DOUBLE TROUBLE: HAVERFORD ALUM'S FIRST NOVEL, TWINS, TELLS A TWISTED COMING-OF-AGE TALE
The budding novelist in Marcy Dermansky '91 landed her in trouble with her fourth-grade teacher when her 20-page epic about her standard poodle was deemed too long for the class book-binding project.“My teacher told me to handwrite it,” she recalls,“because otherwise it was going to be too much work for her.”
Imagine if that teacher had been presented with Dermansky's latest work: her first novel, Twins, the 295-page saga of adolescent sisters which was released by William Morrow in early September. As the book opens, the title protagonists, Chloe and Sue, are turning 13 and offering vastly different perspectives on their relationship. Defiant, manic Sue is obsessed with maintaining her longtime closeness with Chloe:“She was the better twin. She had the better name, and I was desperate to hold on to her.” Chloe, whose voice alternates chapters with Sue's, is making new friends and striving toward independence, and is tired of being defined by her twin status:“Everyone took for granted that Sue was my best friend and that I was hers. We were considered the same person, indistinguishable, even when Sue threw pens at boys or hopped through the halls like a kangaroo. But I was not Sue.” As Chloe tastes the beginnings of adolescent popularity, Sue lashes out, manipulating Chloe both physically and emotionally and eventually breaking the nose of one of Chloe's friends. Throughout their high school years, both girls experience the roller-coaster highs and lows of teenage life as they struggle with their peers, their outrageously self-absorbed lawyer parents, and their search for their own identities.
Since childhood, Dermansky harbored dreams of writing a novel but buried the ambition for years.“It was a scary prospect,” she says,“especially since I didn't have a practical career choice to fall back on.” She majored in English at Haverford, and received her only 4.0 in four years when she took creative writing her senior year. After graduation she headed to San Francisco on a friend's encouragement, and discovered she was just one of many young, female aspiring writers come to seek inspiration in the City by the Bay.“Whenever I went to a party,” she says,“everyone else there was also a writer. I was a walking clichÃ©.”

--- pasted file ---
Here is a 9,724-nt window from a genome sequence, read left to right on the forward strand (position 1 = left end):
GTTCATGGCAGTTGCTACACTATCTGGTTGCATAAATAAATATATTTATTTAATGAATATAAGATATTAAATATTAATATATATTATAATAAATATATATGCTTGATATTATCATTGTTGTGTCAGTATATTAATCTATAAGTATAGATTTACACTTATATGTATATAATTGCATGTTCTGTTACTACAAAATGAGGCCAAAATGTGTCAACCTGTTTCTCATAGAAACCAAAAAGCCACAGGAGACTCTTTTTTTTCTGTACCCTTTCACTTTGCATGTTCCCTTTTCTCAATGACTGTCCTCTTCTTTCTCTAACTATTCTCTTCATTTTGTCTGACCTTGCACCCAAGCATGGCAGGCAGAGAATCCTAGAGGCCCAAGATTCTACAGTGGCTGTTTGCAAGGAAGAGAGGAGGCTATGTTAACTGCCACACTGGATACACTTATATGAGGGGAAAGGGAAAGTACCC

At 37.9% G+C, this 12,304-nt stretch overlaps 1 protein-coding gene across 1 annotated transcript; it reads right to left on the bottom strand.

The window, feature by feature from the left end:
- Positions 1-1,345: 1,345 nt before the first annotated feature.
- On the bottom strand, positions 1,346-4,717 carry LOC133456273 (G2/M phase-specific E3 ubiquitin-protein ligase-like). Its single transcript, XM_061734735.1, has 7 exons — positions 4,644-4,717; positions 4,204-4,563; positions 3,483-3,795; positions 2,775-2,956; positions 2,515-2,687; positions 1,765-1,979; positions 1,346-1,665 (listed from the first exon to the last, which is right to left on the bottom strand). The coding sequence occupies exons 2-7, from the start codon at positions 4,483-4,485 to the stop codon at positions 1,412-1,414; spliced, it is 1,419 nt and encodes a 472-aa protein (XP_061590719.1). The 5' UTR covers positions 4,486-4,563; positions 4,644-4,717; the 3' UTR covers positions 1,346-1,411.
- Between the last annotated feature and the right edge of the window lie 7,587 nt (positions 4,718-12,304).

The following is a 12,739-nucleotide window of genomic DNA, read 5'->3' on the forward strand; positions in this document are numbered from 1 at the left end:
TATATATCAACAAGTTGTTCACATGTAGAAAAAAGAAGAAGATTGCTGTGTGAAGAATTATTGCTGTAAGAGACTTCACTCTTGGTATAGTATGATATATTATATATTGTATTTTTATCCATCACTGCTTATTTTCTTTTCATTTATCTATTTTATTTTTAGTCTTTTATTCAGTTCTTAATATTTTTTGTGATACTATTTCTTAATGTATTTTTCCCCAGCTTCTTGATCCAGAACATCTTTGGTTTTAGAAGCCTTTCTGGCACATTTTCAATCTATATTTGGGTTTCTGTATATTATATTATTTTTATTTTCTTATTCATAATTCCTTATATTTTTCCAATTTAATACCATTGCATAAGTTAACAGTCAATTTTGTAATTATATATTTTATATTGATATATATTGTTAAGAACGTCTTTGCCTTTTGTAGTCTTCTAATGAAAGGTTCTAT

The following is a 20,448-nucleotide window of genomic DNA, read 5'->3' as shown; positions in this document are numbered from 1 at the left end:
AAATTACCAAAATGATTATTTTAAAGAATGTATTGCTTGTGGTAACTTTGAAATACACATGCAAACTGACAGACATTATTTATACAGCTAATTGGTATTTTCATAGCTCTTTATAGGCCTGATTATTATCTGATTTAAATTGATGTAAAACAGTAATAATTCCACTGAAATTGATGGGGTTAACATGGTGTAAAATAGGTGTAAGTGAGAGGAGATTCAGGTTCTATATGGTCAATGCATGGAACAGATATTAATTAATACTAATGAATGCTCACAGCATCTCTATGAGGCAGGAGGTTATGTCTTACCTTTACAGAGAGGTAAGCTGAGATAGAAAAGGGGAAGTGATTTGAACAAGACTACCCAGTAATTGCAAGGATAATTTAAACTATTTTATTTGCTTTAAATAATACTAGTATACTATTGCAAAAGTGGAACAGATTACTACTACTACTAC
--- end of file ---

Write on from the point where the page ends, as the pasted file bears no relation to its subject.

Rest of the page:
She spent a few years working odd jobs before heading south to pursue her M.A. in fiction at the University of Southern Mississippi:“I knew at that point that I didn't want to spend all my time supporting myself. I just wanted to write.”
Just as Dermansky was leaving graduate school, her first short story was published in Gulf Coast, a literary journal produced by the University of Texas' fiction program. In the ensuing years, Dermansky's stories appeared in such journals as McSweeney's, The Alaska Quarterly Review, and The Indiana Review. In 1999 she won the Story magazine Carson McCullers short story prize, and in 2002 she received the Smallmouth Press Andre Dubus Novella Award for“Maleka, My Angel.” As her writing received recognition and praise, the notion of writing a novel became less of a faded dream and more of an imminently achievable goal.
Before Dermansky had thought any further beyond the basic premise for Twins, she wrote the third scene of the book, when Chloe and Sue set off to get matching tattoos for their 13th birthdays.“I loved it, and I knew I could develop it into something,” she says. She herself is not a twin, and claims that the book is in no way autobiographical, yet she tried to put a little of herself into both of her narrators.“Which one did I identify with more?” she asks rhetorically.“It depended on which chapter I was writing at the time.” The twins' selfish parents, she says, are pure fictionâ€”a fact that put her own parents' minds at easeâ€”and other characters combine traits from friends and enemies Dermansky has known throughout her life.
Twins took two years to write, and another two years to publish. Dermansky was luckier than many first novelists in stumbling onto an agent. A young man at a new agency wrote to her expressing admiration for a story she'd published in the Indiana Review, and asked her if she had any plans for a full-length novel. She didn't at the time, but contacted him later as she was finishing Twins. Her experience working with an editor at William Morrow was also surprisingly positiveâ€”surprisingly, she says, because“I'd heard that editors don't actually edit.”
Reviews of Twins have been overwhelmingly favorable, even glowing. Publishers Weekly calls the book an“entertaining debutâ€¦a moving and well-written story;” Booklist hails it as“a beguiling story of the powerful ties between identical twins;” and the Village Voice proclaims,“Dermansky excels at depicting extreme emotional states and how we rationalize them.” Dermansky was particularly excited by Kirkus Reviews' praise: Twins was one of their starred reviews, unusual for a debut novelist.“Sometimes despairing, sometimes blackly humorous, always engrossing and thoroughly original,” Kirkus praises.
Dermansky is pondering her second novel, but says it's too early to hint at any plot. She continues to review world and independent films for About.com, which she's been doing for four years with her husband, fellow author Jurgen Fauth. The couple lives in Astoria, New York. Her film reviews, short stories, and information about Twins and upcoming projects can be found at her Web site, www.marcydermansky.com.
In the meantime, one of her biggest thrills as a newly published author comes from seeing her book displayed in local stores.“I always want to stand around next to it, and see if any customers recognize me from the book jacket,” she laughs.
â€”Brenna McBride, staff writer